[Jeff] Yeah, sure. I'm gonna piggyback a little bit on one of Lisa's comments about the cap gains rate and the loss of step-up in basis. You know, a very vaccine potentially set of circumstances that might be somewhat problematic. It's a little tough to get to clients and say, "Hey, we think you should take advantage" and harvest all your gains today "because tax rates might be higher tomorrow." Certainly wouldn't recommend that but selective gain harvesting probably makes sense. So for assets that someone has already identified and probably had their run, not necessarily a stock market assets let's say but it could be real estate, it could be a bunch of different stuff, maybe is the time to take some of those chips off the table. When we have lower tax rates, conversely a tax loss harvesting. Wouldn't wanna do that this year if we expect that you know, rates are likely to go up next year, those losses will be better harvest in future years. So that ability or that look see, what we're telling clients is look, breakdown a sample tax return with your tax advisor and play around with some numbers and see what the impact is in 2020 versus 2021 making assumptions around tax rates. And that can help you score how important is it to you, what's the overall impact and does it actually make sense to do that. Another category that's kind of interesting to be taking around and I don't think super well-known is in the charitable planning area, just two quick topics. The first one, the CARES Act actually allows for the, I'm sorry, raises limitation for cash contributions to a public charity up to 100% of one's adjusted gross income for gifts given to public charities in 2020. So literally you can reduce all your taxable income this year if you gave enough away to public charity. Again, that's not a circumstance we typically would recommend to someone just to want and we do but if you were considering some gifts over a period of time to charity, willing to accelerate them particularly to offset some additional gains this year maybe selling off some property or some ordinary income, things that have occurred, that have stock options, things like that, maybe it's time to, you know, take a hard look at that CARES Act and see, does this make sense for you to increase the value of that deduction for 2020? The other one and I would say this is not a high priority but since we're talking about charitable deduction and we're talking about taxes and we're talking about city plans. One of the major disadvantages or things that was taken away recently was the ability to do a true stretch IRA and a lot of clients in our experience have a large IRA assets. IRAs are great assets while you're alive, they're terrible assets from a tax efficiency standpoint to pass on to the next generation. So being able to stretch it out over the life expectancy of your children was a very attractive asset, made it a very attractive tax planning strategy. So when people were doing their estate plans, one of the things we recommend they look at is kind of taking the old stretch rules and reinvigorating them through the use of a charitable remainder trust. So instead of leaving the IRA directly to, you know, children, we would have it instead go to a charity remainder trust for the benefit of the children and in that way, the charity remainder trust slows down the tax impact over life expectancy of that child. A little bit technical but if someone's already pulling out the estate plan to consider some of these other issues, that's one of the things we would have in our checklist platform to say, hey, if you fit this particular criteria, it doesn't make sense.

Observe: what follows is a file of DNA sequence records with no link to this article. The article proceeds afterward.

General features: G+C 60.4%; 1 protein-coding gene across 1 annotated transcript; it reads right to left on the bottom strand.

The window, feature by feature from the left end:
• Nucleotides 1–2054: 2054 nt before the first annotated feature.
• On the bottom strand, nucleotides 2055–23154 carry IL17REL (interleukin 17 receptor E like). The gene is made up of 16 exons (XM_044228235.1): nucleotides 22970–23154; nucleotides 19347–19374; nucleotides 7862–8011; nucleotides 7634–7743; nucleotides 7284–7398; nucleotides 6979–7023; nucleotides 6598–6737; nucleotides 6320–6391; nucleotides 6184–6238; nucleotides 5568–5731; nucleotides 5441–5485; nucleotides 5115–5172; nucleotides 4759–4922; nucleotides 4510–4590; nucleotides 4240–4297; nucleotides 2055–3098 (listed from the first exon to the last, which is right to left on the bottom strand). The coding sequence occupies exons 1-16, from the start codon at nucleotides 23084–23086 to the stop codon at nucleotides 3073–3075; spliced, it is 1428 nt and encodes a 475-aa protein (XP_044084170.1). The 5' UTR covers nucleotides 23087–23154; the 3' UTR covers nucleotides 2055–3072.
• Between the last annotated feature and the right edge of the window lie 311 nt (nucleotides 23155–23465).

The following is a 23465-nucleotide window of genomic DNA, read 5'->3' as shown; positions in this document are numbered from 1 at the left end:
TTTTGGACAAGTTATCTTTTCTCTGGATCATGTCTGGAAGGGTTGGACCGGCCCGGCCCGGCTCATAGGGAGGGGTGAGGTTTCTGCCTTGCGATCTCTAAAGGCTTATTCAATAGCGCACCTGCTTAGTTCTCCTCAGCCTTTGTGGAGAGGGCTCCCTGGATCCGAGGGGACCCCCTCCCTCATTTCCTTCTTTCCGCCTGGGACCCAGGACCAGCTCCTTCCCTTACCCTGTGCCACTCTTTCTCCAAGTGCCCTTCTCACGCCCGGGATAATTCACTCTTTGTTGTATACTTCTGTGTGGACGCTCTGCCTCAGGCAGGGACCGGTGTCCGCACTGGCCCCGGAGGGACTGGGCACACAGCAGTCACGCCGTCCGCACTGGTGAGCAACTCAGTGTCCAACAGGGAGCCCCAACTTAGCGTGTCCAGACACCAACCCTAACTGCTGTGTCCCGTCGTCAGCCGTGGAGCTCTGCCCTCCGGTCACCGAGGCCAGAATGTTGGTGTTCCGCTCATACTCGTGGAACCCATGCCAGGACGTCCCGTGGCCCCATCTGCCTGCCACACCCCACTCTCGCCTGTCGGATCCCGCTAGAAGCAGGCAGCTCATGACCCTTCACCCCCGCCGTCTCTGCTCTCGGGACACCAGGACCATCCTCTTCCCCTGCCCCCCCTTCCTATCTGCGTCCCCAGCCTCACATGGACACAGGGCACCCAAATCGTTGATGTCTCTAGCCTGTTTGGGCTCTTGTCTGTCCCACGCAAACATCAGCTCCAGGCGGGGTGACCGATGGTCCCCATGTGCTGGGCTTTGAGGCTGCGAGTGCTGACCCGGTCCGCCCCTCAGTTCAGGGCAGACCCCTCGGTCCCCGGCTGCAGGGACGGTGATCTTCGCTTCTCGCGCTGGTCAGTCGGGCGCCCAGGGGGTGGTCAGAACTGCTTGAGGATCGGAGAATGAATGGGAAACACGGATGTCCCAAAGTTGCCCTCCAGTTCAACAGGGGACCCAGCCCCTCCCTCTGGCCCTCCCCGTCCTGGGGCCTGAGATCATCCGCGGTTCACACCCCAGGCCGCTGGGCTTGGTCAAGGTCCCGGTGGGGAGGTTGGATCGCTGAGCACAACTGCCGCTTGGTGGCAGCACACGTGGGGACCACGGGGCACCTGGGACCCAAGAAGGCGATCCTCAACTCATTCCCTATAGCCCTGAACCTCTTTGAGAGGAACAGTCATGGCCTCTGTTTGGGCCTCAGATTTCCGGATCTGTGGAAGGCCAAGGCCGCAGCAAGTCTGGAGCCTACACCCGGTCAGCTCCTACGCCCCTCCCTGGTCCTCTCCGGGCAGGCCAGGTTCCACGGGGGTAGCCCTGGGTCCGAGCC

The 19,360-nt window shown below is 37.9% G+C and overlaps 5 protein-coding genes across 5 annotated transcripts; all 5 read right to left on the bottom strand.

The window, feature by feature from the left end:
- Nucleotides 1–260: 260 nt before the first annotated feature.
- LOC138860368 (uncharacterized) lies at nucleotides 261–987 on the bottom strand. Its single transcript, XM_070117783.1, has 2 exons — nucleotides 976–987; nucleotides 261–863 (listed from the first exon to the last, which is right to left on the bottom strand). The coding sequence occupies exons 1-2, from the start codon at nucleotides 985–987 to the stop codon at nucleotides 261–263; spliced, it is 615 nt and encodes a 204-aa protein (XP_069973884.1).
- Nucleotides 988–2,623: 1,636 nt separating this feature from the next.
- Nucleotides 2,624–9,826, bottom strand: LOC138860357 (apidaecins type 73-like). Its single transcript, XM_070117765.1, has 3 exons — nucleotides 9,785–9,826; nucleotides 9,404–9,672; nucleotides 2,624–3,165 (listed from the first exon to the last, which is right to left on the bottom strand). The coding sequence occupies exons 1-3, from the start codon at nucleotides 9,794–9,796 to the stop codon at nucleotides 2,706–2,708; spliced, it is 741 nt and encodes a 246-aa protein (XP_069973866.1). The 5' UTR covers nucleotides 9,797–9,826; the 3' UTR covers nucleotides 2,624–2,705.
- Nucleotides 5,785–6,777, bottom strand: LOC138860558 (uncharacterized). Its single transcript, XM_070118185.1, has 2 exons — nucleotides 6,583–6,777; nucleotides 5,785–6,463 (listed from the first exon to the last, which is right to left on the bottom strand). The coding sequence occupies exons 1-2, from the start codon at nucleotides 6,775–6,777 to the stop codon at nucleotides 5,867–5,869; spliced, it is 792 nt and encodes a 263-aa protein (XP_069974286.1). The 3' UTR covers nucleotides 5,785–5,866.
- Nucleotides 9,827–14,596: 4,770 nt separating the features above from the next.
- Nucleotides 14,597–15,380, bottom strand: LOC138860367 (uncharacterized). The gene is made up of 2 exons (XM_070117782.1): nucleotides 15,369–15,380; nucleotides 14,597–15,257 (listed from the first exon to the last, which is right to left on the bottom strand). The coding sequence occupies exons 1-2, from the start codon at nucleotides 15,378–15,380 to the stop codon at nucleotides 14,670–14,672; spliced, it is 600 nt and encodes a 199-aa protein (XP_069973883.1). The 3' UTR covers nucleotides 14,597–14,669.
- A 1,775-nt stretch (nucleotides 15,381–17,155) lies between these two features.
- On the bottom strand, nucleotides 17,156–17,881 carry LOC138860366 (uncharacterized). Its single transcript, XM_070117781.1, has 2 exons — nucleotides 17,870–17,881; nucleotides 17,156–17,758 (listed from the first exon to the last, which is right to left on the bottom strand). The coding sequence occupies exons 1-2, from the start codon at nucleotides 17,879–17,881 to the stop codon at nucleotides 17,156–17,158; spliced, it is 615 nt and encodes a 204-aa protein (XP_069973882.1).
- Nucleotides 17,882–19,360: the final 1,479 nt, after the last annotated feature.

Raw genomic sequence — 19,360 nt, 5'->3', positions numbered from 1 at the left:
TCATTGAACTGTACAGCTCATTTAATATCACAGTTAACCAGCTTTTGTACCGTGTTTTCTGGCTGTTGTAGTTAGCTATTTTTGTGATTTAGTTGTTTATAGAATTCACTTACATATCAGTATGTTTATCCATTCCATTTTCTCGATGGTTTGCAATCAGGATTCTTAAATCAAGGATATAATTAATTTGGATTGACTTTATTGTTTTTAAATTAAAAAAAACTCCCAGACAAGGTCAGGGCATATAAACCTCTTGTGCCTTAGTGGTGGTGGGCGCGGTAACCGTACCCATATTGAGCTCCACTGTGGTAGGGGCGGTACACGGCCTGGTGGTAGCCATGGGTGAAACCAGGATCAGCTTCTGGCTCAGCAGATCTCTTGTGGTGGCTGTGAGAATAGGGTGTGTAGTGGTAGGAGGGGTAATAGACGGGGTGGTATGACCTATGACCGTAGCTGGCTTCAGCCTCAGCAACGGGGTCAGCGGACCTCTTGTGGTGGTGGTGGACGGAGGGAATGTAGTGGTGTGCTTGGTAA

[Gary] So in other words, you're using charitable vehicles even if you're not charitably inclined but there's still some advantages to these vehicles that allow you to stretch or defer taxes. Is that right?